The Bravo Test and the Death and Life of the Global Ecosystem in the Early Anthropocene via Asia-Pacific Journal


The “protectorate” status of the Marshall Islands provided no protection for its citizens from the blast and radioactivity that left Bikini (and other islands?) uninhabitable for centuries to come?

The U.S. referred to its test site in the northwest corner of the Marshalls as its “Pacific Proving Ground.” As it developed its nuclear weaponry from fission weapons in the 1940s to thermonuclear fusion weapons in the 1950s, the Atomic Energy Commission (AEC) of the United States had an unstated policy of not testing thermonuclear weapons at its Nevada Test Site, since it was well aware of the radiological hazard it was publicly downplaying.13 The U.S. has never tested thermonuclear weapons inside the United States. Only 14% of the nuclear weapons tested by the United States were detonated at the Pacific Proving Ground, however this 14% accounted for 80% of the total yield of all nuclear weapons tested.14


Poisoning the World: Nuclear War Fighting Doctrine and Radiation

U.S. nuclear weapon designers and the American military had been aware of radioactive fallout from the beginning of nuclear weapon design and testing. Radiological monitoring crews were dispersed in the area around the Trinity test, the first nuclear weapon detonation, in New Mexico on July 16, 1945. These crews had detected radiation downwind from the explosion but had determined the levels were not significant enough to require action.24 American scientific and technical personnel engaged in bomb assessment in Hiroshima and Nagasaki had also been aware of the presence of residual radiation from the nuclear attacks on those two towns, in Hiroshima resulting in the infamous black rain.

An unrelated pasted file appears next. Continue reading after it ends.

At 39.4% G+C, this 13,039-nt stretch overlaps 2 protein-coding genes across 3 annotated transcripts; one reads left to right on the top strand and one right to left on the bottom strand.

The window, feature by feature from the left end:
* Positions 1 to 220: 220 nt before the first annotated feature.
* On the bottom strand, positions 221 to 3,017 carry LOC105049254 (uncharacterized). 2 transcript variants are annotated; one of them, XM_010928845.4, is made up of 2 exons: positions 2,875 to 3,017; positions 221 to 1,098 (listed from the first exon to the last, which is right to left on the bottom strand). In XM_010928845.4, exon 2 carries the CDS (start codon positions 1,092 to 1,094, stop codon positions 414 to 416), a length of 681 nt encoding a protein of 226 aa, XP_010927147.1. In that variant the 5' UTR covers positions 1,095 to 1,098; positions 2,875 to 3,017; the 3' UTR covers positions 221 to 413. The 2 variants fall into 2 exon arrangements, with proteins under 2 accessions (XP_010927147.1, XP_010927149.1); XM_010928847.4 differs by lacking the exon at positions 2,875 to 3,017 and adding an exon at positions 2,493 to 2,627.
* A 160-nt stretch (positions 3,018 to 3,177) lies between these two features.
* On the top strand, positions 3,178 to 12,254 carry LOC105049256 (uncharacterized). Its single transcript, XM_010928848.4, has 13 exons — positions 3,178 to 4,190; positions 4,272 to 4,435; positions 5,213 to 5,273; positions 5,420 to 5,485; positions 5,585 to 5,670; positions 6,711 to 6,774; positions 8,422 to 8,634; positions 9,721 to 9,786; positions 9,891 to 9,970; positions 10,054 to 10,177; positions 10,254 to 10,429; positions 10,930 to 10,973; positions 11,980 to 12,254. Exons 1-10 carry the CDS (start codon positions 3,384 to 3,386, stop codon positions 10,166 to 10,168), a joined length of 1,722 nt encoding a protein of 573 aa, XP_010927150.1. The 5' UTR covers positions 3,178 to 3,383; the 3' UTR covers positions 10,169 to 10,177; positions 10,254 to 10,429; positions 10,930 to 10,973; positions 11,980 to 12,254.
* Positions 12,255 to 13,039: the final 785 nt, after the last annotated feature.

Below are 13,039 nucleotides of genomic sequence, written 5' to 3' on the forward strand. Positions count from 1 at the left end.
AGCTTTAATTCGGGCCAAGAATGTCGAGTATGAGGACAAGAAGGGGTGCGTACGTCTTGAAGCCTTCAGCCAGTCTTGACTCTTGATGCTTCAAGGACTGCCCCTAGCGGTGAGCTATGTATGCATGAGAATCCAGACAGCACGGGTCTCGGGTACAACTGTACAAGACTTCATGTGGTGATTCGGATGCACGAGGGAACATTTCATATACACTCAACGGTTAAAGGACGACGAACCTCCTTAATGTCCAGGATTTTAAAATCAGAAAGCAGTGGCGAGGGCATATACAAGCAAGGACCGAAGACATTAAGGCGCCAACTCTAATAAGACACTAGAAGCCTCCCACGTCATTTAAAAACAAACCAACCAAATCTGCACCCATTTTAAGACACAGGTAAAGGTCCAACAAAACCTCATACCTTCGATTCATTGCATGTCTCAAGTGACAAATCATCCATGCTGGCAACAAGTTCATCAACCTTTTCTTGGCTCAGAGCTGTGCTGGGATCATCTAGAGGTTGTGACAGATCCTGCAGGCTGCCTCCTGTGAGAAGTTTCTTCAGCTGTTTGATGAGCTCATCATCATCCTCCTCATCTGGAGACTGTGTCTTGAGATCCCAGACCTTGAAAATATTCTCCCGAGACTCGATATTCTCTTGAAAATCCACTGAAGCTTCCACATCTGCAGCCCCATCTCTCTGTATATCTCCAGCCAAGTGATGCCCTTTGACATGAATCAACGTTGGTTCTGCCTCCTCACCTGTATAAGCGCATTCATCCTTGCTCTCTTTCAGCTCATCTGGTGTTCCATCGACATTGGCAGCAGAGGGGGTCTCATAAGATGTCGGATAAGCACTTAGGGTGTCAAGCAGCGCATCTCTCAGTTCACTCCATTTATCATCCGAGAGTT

U.S. nuclear testing in the Marshall Islands did not begin in 1954. Immediately after the end of the war, the United States began to make arrangements to continue testing nuclear weapons.25 The U.S. evacuated the residents of Bikini Atoll in 1946 and conducted two nuclear weapon tests there during Operation Crossroads; these were the first postwar nuclear weapons tests. The second of the Crossroads tests, the Baker test, was the first detonation of a nuclear weapon underwater.26 The aim was to determine the effectiveness of nuclear weapons to destroy naval ships in an enemy’s harbor. While nuclear weapons detonated in the atmosphere tended to disperse the residual radiation downwind from the cloud of the explosion, underwater tests concentrated the residual radiation in the water immediately around the site of detonation. This resulted in unexpectedly high levels of radiation in the lagoon of Bikini Atoll. Since many naval vessels were used to conduct the test and to hold the 40,000 military personnel onsite for the tests, many of the ships became highly radioactive as a result of using lagoon water to wash the boats. As the level of radiation rose, troops had to be evacuated from the ships, scuttling a planned third Crossroad test.27

Read more at The Bravo Test and the Death and Life of the Global Ecosystem in the Early Anthropocene

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